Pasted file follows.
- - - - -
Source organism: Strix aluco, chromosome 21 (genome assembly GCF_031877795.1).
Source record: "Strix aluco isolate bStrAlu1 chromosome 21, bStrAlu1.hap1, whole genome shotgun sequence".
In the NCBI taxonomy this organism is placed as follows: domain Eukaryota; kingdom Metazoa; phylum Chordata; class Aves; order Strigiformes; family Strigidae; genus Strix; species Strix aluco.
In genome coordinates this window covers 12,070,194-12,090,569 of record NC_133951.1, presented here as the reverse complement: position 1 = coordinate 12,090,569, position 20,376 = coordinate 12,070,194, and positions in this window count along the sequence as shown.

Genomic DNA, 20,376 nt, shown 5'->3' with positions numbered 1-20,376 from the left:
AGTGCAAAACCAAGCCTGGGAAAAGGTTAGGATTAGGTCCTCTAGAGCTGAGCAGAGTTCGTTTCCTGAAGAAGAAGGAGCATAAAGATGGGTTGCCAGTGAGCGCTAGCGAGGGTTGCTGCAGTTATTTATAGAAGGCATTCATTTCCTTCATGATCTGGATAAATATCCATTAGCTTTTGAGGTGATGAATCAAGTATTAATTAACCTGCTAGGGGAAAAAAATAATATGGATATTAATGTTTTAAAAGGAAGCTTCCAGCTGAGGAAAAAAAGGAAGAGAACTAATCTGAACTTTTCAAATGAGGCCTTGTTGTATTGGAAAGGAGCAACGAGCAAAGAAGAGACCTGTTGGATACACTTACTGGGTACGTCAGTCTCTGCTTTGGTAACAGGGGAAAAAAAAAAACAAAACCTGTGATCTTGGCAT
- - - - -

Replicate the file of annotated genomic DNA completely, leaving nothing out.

Source organism: Strix aluco, chromosome 21 (genome assembly GCF_031877795.1).
Source record: "Strix aluco isolate bStrAlu1 chromosome 21, bStrAlu1.hap1, whole genome shotgun sequence".
In the NCBI taxonomy this organism is placed as follows: domain Eukaryota; kingdom Metazoa; phylum Chordata; class Aves; order Strigiformes; family Strigidae; genus Strix; species Strix aluco.
In genome coordinates this window covers 12,070,194-12,090,569 of record NC_133951.1, presented here as the reverse complement: position 1 = coordinate 12,090,569, position 20,376 = coordinate 12,070,194, and positions in this window count along the sequence as shown.

Genomic DNA, 20,376 nt, shown 5'->3' with positions numbered 1-20,376 from the left:
AGTGCAAAACCAAGCCTGGGAAAAGGTTAGGATTAGGTCCTCTAGAGCTGAGCAGAGTTCGTTTCCTGAAGAAGAAGGAGCATAAAGATGGGTTGCCAGTGAGCGCTAGCGAGGGTTGCTGCAGTTATTTATAGAAGGCATTCATTTCCTTCATGATCTGGATAAATATCCATTAGCTTTTGAGGTGATGAATCAAGTATTAATTAACCTGCTAGGGGAAAAAAATAATATGGATATTAATGTTTTAAAAGGAAGCTTCCAGCTGAGGAAAAAAAGGAAGAGAACTAATCTGAACTTTTCAAATGAGGCCTTGTTGTATTGGAAAGGAGCAACGAGCAAAGAAGAGACCTGTTGGATACACTTACTGGGTACGTCAGTCTCTGCTTTGGTAACAGGGGAAAAAAAAAAACAAAACCTGTGATCTTGGCAT